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Park conservancy

From Wikipedia, the free encyclopedia

 The High Line, an example of a park managed by a conservancy.
The High Line, an example of a park managed by a conservancy.

A park conservancy is a type of private, non-profit organization in the United States, that can support the maintenance, capital development, and advocacy for parks or park systems.[1] These organizations raise money through a variety of means to care for urban parks, and while there is not a single model for how a park conservancy can or should be developed, they are created to meet the needs of local communities based on their resources and political situations.[2][3][4]

Park conservancy development

Park conservancies developed in relation to what some call a fifth model for parks, namely those that are sustainable in plantings, usage, and funding.[5] This arose in part due to a lack of public funding allocation for parks, along with structure that allowed the members of the community to directly support their own parks. The number of parks conservancies has grown in the past decades as city funding for parks has in many cases declined, playing an increasingly prominent role in urban parks.[6] One particular aspect of them involves their management, which is independent of local municipal elections. They generally take a long-term perspective on parks, and as a result are financially focused on long-term sustainability to meet their management needs.[7] While the Central Park Conservancy is often considered the first of its kind, they remain different than Friends of the Park groups, Business Improvement Districts (BIDs), and most conservancies in California (where conservancies are often names of state agencies).[6]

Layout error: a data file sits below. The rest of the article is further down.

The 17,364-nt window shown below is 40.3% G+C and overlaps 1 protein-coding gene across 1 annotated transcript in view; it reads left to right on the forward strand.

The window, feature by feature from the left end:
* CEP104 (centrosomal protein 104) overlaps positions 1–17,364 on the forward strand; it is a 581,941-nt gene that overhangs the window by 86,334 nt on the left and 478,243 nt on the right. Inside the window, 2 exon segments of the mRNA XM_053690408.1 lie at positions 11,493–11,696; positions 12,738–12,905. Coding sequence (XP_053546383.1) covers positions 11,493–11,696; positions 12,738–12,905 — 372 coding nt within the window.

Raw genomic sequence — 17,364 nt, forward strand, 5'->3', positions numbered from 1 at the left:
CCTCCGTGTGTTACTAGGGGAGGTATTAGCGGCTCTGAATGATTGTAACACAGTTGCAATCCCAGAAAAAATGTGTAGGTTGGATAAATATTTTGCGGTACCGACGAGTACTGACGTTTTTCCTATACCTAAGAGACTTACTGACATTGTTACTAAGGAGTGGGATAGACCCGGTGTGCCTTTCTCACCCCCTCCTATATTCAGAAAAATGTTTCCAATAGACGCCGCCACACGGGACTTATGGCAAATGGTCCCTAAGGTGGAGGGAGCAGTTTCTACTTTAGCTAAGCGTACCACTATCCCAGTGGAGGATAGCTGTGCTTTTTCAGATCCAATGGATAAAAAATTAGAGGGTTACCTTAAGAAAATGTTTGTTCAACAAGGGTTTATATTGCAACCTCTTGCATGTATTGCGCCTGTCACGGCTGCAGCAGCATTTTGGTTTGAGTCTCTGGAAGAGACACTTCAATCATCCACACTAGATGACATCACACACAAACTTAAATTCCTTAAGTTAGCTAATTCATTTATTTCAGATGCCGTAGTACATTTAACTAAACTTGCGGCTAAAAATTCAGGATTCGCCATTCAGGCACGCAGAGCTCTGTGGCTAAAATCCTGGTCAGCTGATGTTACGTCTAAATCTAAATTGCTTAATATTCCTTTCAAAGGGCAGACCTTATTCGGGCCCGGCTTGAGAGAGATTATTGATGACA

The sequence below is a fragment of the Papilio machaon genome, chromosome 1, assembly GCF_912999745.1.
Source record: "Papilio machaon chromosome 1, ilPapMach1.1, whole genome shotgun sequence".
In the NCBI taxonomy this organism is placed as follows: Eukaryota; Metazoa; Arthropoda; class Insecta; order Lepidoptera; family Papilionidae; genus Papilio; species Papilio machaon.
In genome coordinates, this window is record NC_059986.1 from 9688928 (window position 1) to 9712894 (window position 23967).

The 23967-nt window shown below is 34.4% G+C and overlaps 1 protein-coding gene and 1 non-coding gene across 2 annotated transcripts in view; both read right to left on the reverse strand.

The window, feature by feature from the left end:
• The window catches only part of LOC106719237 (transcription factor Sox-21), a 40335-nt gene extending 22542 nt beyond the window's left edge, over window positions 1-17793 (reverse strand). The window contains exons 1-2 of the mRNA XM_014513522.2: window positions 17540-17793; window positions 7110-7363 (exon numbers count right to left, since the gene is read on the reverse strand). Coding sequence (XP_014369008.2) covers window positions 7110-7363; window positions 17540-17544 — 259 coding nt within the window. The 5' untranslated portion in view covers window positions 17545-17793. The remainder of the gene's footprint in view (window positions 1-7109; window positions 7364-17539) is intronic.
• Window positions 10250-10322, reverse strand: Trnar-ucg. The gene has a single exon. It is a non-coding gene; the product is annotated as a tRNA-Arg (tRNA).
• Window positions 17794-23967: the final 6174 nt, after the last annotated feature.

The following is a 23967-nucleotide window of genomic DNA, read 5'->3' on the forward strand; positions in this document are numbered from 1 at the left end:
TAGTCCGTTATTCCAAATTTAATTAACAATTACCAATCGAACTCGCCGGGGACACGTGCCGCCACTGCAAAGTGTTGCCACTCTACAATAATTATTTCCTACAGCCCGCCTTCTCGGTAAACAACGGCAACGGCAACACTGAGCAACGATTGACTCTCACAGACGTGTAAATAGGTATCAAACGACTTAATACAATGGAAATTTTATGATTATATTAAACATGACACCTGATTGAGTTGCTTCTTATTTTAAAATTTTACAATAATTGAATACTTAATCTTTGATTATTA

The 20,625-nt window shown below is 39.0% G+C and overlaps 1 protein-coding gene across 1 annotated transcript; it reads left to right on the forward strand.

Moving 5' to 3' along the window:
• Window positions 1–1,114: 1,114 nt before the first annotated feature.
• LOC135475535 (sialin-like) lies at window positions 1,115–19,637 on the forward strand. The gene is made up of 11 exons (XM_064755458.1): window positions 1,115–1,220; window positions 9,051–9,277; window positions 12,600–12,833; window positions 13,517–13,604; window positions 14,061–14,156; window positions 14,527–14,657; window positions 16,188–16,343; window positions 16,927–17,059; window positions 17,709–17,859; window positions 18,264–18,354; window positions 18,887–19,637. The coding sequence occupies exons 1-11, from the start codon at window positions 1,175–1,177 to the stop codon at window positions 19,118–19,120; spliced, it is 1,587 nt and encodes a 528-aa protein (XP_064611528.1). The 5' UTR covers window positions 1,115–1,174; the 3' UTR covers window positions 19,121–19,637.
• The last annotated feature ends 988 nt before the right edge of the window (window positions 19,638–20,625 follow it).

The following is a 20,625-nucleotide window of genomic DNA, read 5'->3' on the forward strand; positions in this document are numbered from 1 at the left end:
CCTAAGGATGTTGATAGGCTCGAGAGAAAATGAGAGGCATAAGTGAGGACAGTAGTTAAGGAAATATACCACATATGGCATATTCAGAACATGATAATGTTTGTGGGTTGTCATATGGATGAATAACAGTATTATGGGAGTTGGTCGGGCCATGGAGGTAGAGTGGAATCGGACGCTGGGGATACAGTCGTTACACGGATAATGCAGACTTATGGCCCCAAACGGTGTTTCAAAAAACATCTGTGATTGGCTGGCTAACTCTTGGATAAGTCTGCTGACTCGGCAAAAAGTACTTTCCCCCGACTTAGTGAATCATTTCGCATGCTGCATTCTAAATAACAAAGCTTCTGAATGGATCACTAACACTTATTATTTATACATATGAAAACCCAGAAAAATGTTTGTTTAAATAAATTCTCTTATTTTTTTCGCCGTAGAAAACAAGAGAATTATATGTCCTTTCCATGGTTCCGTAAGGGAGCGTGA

Controversies

While park conservancies are increasingly relied upon to manage, fund, and care for urban parks, they are not without controversy. Some claim that their popularity encourages government to step back from their responsibilities to fund public spaces, and the more they give away their authority the less public oversight exists. Along these lines, funding decisions increasingly depend upon fund-raising, leading to potential conflicts with wealthy donors influencing decisions that affect the rights of those who are often poorest and in most need of the parks themselves.[8][9]

Prominent park conservancies

While New York City has the most conservancies of any American city,[10] conservancy management and care of large and small urban parks can be found across the country. One size or approach to developing or using park conservancies will not be the same everywhere based on size or funding,[11] Some of these include:

References

  1. ^ "Where to get help in your city: City-wide parks non-profits". Parkology. Retrieved April 26, 2018. 
  2. ^ Public parks, private partners: How partnerships are revitalizing urban parks. ISBN 978-0970632432. 
  3. ^ B., Miller, Lynden (2009). Parks, plants, and people: Beautifying the urban landscape (1st ed ed.). New York: Norton. ISBN 9780393732030. OCLC 286486235. 
  4. ^ Slavin, Peter (June 10, 2015). "Making Park Conservancies Work". Urban Land Magazine. Retrieved April 26, 2018. 
  5. ^ Cranz, Galen; Boland, Michael (2004-01-01). "Defining the Sustainable Park: A Fifth Model for Urban Parks". Landscape Journal. 23 (2): 102–120. doi:10.3368/lj.23.2.102. ISSN 0277-2426. 
  6. ^ a b Harnik, Peter; Martin, Abby (2015). Public Spaces/Private Money: The Triumphs and Pitfalls of Urban Park Conservancies (PDF). The Trust for Public Land. 
  7. ^ Protecting the wild: Parks and wilderness, the foundation for conservation. Wuerthner, George,, Crist, Eileen, 1961-, Butler, Tom, 1963-. San Francisco, CA. ISBN 9781610915519. OCLC 907538560. 
  8. ^ John,, Krinsky,. Who cleans the park? : public work and urban governance in New York City. Simonet, Maud,. Chicago. ISBN 9780226435619. OCLC 979417574. 
  9. ^ Braun, Bruce; Castree, Noel (2005). Remaking Reality: Nature at the Millenium. Routledge. ISBN 1134824998. 
  10. ^ "Partners: NYC Parks". www.nycgovparks.org. Retrieved 2018-02-12. 
  11. ^ Hayward, Phil; Dolesh, Richard J. (October 1, 2013). "Creating a Park Conservancy that Fits". www.nrpa.org. Retrieved 2018-04-29. 
This page was last edited on 5 May 2018, at 00:32
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